Inside the Clothworkers' Centre: Highlights from the Collection
Inside the Clothworkers’ Centre for the Study and Conservation of Textiles and Fashion – Highlights from the Collection
Edwina Ehrman, Lead Curator, Clothworkers’ Centre
The study room is the heart of the Clothworkers’ Centre and this is where visitors come for their appointments, because what we have here is not a library of books, but a library of textiles and fashion.
This is probably one of the most popular textiles in this newly created display. It’s the oldest known dated British sampler. It was made to commemorate the birth of a baby called Jane Bostocke who was born on 23rd November in 1596. And because these textiles are glazed in acrylic we can lend them [visitors] magnification aids and then they can really look in detail at the tiny, tiny stitches used to create it.
This is an example of late 20th century fabric. It was created by Zandra Rhodes and it’s her famous lily motif.
This is great fun, it’s one of my favourites, it was produced in 1924 and it shows the cartoon character Felix the Cat. It’s the sort of fabric that might well have been made into an apron for a little girl, or a pinafore - people would have been able to buy the yardage and then make those garments at home.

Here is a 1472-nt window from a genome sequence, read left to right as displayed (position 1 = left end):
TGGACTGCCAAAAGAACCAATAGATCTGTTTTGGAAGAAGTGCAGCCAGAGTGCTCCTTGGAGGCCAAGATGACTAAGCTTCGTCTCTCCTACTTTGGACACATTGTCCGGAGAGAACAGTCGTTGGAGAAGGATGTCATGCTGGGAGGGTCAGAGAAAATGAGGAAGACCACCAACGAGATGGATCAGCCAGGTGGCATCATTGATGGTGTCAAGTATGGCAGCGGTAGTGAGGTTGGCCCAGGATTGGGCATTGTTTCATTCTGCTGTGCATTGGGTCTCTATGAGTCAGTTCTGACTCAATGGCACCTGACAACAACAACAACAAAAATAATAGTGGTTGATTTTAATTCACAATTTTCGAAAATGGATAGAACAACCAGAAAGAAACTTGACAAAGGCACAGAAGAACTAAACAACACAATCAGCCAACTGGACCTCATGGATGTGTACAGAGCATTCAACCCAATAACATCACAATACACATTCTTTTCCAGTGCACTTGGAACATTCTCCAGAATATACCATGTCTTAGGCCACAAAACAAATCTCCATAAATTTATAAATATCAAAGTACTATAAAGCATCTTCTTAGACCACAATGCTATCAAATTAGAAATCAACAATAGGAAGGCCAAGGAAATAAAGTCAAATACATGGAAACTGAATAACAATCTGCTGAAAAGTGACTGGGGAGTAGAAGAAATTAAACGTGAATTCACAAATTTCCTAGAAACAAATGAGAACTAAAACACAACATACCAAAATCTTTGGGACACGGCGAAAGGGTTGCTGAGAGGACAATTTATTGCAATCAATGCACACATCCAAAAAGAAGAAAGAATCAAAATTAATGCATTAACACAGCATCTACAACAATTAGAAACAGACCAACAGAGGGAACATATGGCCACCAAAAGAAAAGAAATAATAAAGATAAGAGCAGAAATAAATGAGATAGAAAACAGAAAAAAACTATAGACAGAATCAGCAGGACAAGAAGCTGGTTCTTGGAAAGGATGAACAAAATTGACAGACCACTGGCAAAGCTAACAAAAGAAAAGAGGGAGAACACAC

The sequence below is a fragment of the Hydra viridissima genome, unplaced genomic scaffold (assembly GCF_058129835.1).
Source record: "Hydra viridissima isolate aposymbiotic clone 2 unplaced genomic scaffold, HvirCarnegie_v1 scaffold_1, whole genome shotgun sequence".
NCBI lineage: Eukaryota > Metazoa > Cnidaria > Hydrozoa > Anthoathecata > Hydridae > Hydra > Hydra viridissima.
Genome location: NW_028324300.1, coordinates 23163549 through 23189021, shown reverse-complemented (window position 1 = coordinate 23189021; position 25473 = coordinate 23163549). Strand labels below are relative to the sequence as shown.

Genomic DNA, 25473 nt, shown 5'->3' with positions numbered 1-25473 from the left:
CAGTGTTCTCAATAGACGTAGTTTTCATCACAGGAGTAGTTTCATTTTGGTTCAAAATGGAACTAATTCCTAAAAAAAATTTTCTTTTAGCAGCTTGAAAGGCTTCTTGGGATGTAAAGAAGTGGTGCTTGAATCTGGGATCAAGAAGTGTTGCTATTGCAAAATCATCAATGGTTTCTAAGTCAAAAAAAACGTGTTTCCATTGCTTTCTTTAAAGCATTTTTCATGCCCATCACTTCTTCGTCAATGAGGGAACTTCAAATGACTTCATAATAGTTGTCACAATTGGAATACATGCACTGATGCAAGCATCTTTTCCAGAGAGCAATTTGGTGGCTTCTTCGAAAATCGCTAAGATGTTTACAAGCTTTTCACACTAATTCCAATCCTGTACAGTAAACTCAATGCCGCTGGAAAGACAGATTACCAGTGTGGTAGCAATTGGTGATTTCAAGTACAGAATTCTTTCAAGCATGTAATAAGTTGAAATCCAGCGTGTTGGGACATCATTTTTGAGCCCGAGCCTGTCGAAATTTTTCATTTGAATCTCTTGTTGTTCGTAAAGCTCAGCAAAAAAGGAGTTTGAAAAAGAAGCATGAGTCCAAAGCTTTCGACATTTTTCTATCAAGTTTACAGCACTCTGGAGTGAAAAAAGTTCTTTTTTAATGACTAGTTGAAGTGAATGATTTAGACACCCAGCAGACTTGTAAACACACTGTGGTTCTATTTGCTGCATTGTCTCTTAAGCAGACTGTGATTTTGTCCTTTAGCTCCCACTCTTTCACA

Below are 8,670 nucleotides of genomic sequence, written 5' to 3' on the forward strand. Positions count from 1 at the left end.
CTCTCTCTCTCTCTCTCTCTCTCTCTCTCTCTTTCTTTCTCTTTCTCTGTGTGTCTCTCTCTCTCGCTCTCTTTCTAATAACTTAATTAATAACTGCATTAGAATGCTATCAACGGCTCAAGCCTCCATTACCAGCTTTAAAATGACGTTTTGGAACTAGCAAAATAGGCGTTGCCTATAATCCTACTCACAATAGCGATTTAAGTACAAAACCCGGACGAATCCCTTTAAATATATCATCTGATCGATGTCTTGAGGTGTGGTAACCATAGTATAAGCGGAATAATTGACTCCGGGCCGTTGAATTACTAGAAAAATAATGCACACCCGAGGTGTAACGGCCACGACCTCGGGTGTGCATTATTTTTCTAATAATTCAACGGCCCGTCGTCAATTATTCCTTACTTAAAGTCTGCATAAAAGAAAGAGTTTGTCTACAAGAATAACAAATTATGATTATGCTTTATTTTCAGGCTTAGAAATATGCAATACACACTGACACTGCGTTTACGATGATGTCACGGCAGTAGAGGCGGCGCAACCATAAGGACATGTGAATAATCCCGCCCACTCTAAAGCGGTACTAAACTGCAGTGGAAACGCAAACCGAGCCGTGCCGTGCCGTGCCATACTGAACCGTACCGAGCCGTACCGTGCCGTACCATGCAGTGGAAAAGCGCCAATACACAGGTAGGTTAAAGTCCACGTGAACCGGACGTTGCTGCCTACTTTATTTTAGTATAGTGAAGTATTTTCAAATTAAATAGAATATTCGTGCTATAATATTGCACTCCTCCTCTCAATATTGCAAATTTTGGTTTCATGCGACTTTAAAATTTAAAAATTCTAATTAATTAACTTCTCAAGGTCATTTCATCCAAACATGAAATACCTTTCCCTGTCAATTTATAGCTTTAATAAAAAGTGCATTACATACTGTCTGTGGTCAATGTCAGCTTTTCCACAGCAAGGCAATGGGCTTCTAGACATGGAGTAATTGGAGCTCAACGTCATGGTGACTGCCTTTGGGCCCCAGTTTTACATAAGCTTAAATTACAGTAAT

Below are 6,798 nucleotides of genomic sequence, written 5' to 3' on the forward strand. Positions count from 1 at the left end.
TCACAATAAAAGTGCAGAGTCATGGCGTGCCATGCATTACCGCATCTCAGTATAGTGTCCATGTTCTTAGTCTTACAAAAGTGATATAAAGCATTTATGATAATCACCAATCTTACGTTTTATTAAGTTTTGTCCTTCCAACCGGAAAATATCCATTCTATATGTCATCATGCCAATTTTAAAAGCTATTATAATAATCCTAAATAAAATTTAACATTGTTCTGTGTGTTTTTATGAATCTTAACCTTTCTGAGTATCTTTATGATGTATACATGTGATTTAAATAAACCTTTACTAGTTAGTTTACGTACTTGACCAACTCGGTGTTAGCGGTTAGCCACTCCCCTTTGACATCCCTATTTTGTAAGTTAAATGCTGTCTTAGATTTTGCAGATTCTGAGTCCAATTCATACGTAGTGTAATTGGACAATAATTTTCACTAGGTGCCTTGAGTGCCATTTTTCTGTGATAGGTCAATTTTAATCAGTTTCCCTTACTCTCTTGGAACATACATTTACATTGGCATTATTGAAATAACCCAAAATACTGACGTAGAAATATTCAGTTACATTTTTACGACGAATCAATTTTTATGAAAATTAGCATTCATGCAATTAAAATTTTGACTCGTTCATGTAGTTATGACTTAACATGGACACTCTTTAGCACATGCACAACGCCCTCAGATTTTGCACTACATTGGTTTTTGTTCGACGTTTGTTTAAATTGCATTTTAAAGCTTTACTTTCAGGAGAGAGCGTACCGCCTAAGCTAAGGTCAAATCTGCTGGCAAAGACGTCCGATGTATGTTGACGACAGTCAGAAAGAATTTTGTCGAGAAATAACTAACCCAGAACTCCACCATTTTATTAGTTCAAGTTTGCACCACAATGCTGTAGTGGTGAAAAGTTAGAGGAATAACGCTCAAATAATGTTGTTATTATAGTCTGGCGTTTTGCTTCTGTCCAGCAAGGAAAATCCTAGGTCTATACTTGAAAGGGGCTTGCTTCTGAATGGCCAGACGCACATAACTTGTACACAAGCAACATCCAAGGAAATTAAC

The Clothworkers’ Centre is located at Blyth House in Kensington Olympia, London. Entrance is free and by appointment.
Public tours of The Clothworkers’ Centre will take place on the last Friday of every month, booking is essential.
Bostocke sampler - http://collections.vam.ac.uk/item/O46183/sampler-jane-bostocke/
Lily dress fabric - http://collections.vam.ac.uk/item/O266069/a-lily-dress-fabric-zandra-rhodes/
Felix the Cat dress fabric - http://collections.vam.ac.uk/item/O267188/felix-dress-fabric-calico-printers-association/
A 16th century textile created to mark the birth of a baby girl and a fabric rendering of Felix the Cat are two highlights of the Clothworkers' Centre's Study Room, selected by lead curator Edwina Ehrman as she takes us into the "library of textiles".
A 16th century textile created to mark the birth of a baby girl and a fabric rendering of Felix the Cat are two highlights...